Every place I've ever lived has been designed for that "average American family," with lots of bedrooms, living room, dining room, family room, etc. The problem was that I was a single person, not an average family. I needed space, but for hobbies, not people. And because I'm over 6'2", bending over to use sinks designed for children was a constant frustration. Over the years, I collected a list of things I would change if I could have my dream house. As I approached retirement, I realized time was running out for that house; it was now or never.

Dreams are not always perfect, however. I could never afford my dream house, a spacious Southern California home overlooking the Pacific Ocean. But I could afford a modest ranch house, with a 20-mile drive to the beach. It was a very long way from perfect, but it had potential.

This blog documents the process of turning that small average house into something that matches my lifestyle. It will be as close to my dream house as I can make it. I'm doing all the work myself to stretch my resources. By not hiring contractors, I can afford high quality materials, and I'll know the job is always done right. The remodeling will be my primary avocation for a few years, even as I try to fit in my writing and other hobbies.

It promises to be an interesting journey, and a challenging one!

Friday, August 17, 2018

Porch Roof — Part 2

Home Depot quickly restocked the shingles I wanted, so I had those delivered along with the plywood I needed to finish the porch roof.  The first piece to go up was a piece of T1-11 plywood for the biggest part of the ceiling.  I used my pneumatic nailer and 2-3/8" hot dipped galvanized ring shank nails to attach the plywood.  The nails are also coated with an adhesive that is activated by the heat from driving the nail in, so this ceiling is not going to fall down.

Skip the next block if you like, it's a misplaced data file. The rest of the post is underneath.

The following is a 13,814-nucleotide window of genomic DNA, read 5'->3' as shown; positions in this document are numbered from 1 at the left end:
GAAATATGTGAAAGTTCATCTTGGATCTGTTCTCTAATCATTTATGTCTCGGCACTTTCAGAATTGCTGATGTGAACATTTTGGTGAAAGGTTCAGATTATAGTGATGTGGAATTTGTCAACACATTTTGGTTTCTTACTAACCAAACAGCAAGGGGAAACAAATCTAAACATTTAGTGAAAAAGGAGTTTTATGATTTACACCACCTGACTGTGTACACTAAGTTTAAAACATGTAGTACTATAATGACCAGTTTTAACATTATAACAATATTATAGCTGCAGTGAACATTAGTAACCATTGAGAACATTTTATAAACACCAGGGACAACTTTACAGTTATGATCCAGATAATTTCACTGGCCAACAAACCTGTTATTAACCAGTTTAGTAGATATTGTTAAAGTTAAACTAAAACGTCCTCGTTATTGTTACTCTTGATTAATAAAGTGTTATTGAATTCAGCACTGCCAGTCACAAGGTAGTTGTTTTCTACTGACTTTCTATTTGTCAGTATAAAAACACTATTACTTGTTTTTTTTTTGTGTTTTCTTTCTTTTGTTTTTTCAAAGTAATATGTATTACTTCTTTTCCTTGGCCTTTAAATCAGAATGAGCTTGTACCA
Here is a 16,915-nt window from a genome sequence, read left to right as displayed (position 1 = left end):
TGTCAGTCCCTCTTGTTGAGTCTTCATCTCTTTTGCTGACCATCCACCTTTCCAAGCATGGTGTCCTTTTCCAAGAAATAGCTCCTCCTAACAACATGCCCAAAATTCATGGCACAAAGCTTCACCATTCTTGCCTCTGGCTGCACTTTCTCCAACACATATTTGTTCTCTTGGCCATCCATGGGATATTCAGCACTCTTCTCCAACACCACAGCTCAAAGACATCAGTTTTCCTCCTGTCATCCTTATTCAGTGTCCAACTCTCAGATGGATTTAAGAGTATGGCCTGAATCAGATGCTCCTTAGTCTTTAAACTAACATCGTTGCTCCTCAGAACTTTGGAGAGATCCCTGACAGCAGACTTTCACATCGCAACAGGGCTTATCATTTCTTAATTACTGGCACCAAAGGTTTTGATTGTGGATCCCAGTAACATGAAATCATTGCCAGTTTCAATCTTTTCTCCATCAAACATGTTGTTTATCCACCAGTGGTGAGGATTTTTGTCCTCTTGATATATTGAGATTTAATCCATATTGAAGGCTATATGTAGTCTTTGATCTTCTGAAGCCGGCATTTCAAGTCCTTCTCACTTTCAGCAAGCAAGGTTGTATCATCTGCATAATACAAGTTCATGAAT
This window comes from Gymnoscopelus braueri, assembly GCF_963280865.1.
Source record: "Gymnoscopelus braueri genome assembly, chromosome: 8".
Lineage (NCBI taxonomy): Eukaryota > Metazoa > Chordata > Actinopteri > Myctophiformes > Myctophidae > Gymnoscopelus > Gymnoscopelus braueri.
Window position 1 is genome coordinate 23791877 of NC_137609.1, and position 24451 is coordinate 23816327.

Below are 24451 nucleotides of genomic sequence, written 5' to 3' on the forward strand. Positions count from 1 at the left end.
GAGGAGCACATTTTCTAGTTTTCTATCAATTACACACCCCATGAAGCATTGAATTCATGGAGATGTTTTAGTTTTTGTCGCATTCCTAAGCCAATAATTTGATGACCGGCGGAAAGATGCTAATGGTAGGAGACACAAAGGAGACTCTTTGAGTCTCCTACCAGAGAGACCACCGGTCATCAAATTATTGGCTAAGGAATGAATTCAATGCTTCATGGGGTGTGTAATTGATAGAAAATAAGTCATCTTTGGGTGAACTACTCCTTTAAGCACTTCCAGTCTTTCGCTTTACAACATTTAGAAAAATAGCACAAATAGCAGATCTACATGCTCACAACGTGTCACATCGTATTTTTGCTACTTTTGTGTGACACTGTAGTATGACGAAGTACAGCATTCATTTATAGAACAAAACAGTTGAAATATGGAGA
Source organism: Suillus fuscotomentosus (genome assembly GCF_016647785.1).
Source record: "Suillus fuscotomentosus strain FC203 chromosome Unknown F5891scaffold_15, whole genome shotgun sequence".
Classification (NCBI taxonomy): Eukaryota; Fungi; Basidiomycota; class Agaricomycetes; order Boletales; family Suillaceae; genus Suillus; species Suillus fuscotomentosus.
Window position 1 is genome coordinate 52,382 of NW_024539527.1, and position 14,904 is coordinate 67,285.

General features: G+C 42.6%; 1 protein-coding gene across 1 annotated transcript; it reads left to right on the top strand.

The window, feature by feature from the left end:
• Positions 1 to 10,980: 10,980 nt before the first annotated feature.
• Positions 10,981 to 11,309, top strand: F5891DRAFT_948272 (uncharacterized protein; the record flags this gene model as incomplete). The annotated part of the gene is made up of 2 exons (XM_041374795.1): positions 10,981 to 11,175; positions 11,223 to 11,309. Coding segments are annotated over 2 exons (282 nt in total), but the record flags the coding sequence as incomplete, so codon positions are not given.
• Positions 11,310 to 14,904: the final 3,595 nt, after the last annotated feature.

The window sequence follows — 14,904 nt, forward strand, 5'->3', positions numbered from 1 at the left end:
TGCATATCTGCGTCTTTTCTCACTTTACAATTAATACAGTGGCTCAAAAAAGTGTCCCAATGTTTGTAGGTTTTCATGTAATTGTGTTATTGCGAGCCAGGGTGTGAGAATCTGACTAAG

To get the plywood for the roof deck up on the roof, since I work by myself, I leaned my extension ladder against the edge of the roof and pushed the 0.6" plywood up.  It worked well; I will use the same technique to get the bundles of shingles up on the roof (except maybe I'll pull those up the ladder with a rope).

Here are the two sheets of new plywood I used, nailed in place; the rest was recycled from my old concrete forms. The final small triangles of plywood would soon be in place.

The fascia on the front of the porch looked too bare and wide, so I added pieces of my usual PVC baseboard to the top, upside down, to give it some interest.  The before:

And the after:

With the rest of the ceiling installed, I started adding the soffit.  More T1-11.

With the soffit finished, I just need to add some trim strips to hide some edge gaps, and some other decorative trim around the base and top of the posts.  But I'm going to do that later.  What I really wanted to see was what it would look like with some color.  The remaining house trim paint I had didn't go very far, but it did make the visualization easier. 

Here's a closer wide-angle view.  Almost done.

Now I need to start on the shingles.  Still hot here, so planning to take my time . . .

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